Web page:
Well, many thanks for those good advices ! Thank you John and Timetraveller. I began to take off all the oil (primary cover - engine), and will probably pull out the oil pump for check, as it appears that if the oil go in the crankcase cover, it should come from a worn oil pump. I also look out the clutch and it seems not be contaminated by oil. I remenber that I've changed the oil seals.
After those operations done, I will put fresh oil and start the bike.
By the way, is Classic Castrol 20W50 is a good recommanded oil for the Vincent ?
 

John Appleton

Well Known and Active Website User
VOC Member
By the way, is Classic Castrol 20W50 is a good recommanded oil for the Vincent ?[/QUOTE]

Hello Pete 4000, Yes castrol 20/50 is satisfactory and I covered many miles on 20/50 of another make until I switched to 10w 40. which is performing well. The reasons for my changing are first, you can buy 10w 40 at any filling station in europe, second, oil technology has moved on since the introduction of 20/50 and as the vincent design makes it very slow to heat up the oil to working temperature I prefer a lube which flows better when cold, and the final consideration is that we buy 10w 40 in bulk and always have around 500 litres in the workshop!!!

John
 
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Hugo Myatt

Well Known and Active Website User
VOC Member
Wet sumping never seemed to be a problem when my Rapide was everyday transport. Now that it is for leisure use only it will gradually wet sump over a few weeks or so despite a rebuilt motor. The Conways anti-wetsumping valve seems to be the complete answer. I have three in use, on Rapide and two Comets. All have been very satisfactory as long as you remember to prime the oil lines after oil changes.
 

John Appleton

Well Known and Active Website User
VOC Member
I quite agree with all of that Hogo. The design of our oil system dictates that there will always be some seeping back, its just a matter of time / quantity. I dont loose any sleep over the matter, and would not reccomend spending huge sums of money trying to rectify modest amounts of leak back. If, as you say, it becomes tedious draining off the excess, the fitting of an anti-sumping valve is usually the complete answer. None of our own Vincents have the need for such a valve, but I have fitted a conway item to a square four, and one of our own manufacture to Petes triton. Both of these are completely successful and have caused no other lubrication concerns. I hope all of this helps Pete 4000 come to terms with something that is probably not a serious issue, but as I have said before, a wise man will keep an eye on the situation to ensure it does not become a problem.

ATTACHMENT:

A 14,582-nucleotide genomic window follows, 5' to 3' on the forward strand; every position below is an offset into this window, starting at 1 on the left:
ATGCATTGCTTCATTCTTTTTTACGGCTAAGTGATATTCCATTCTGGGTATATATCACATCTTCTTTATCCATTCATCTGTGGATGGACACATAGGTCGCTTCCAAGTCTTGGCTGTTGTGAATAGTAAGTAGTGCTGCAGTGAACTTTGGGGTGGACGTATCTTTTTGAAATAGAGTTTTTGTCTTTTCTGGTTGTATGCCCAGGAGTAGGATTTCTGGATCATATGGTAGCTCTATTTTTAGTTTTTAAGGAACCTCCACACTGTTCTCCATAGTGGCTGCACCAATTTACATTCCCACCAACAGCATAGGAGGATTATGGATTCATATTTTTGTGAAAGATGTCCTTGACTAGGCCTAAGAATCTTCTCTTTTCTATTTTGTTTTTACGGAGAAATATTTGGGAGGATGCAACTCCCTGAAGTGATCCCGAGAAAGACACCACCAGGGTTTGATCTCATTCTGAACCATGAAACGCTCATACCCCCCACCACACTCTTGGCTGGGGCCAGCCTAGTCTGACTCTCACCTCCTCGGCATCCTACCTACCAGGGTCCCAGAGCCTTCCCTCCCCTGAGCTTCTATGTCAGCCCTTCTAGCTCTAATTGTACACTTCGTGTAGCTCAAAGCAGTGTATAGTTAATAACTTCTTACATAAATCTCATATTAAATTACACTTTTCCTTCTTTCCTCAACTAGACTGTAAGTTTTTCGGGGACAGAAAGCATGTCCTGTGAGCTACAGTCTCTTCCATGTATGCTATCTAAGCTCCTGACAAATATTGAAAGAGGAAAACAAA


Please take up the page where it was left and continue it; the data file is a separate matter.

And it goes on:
John
 
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clevtrev

Well Known and Active Website User
VOC Member
By the way, is Classic Castrol 20W50 is a good recommanded oil for the Vincent ?

Hello Pete 4000, Yes castrol 20/50 is satisfactory and I covered many miles on 20/50 of another make until I switched to 10w 40. which is performing well. The reasons for my changing are first, you can buy 10w 40 at any filling station in europe, second, oil technology has moved on since the introduction of 20/50 and as the vincent design makes it very slow to heat up the oil to working temperature I prefer a lube which flows better when cold, and the final consideration is that we buy 10w 40 in bulk and always have around 500 litres in the workshop!!!

John[/QUOTE]

When was the last time your oil got to working temperature ?
 

John Appleton

Well Known and Active Website User
VOC Member
When was the last time your oil got to working temperature ?[/QUOTE]

Probably never. When MOT testing diesels for smoke we have to aim for an oil temperature of 80 degrees cels. and the minimum we can test at is 60 degrees. If we wanted to get a vincent up to that we would very likely need an ambient air temp of 40 degrees + cels. so I use thin oil and change it often.
John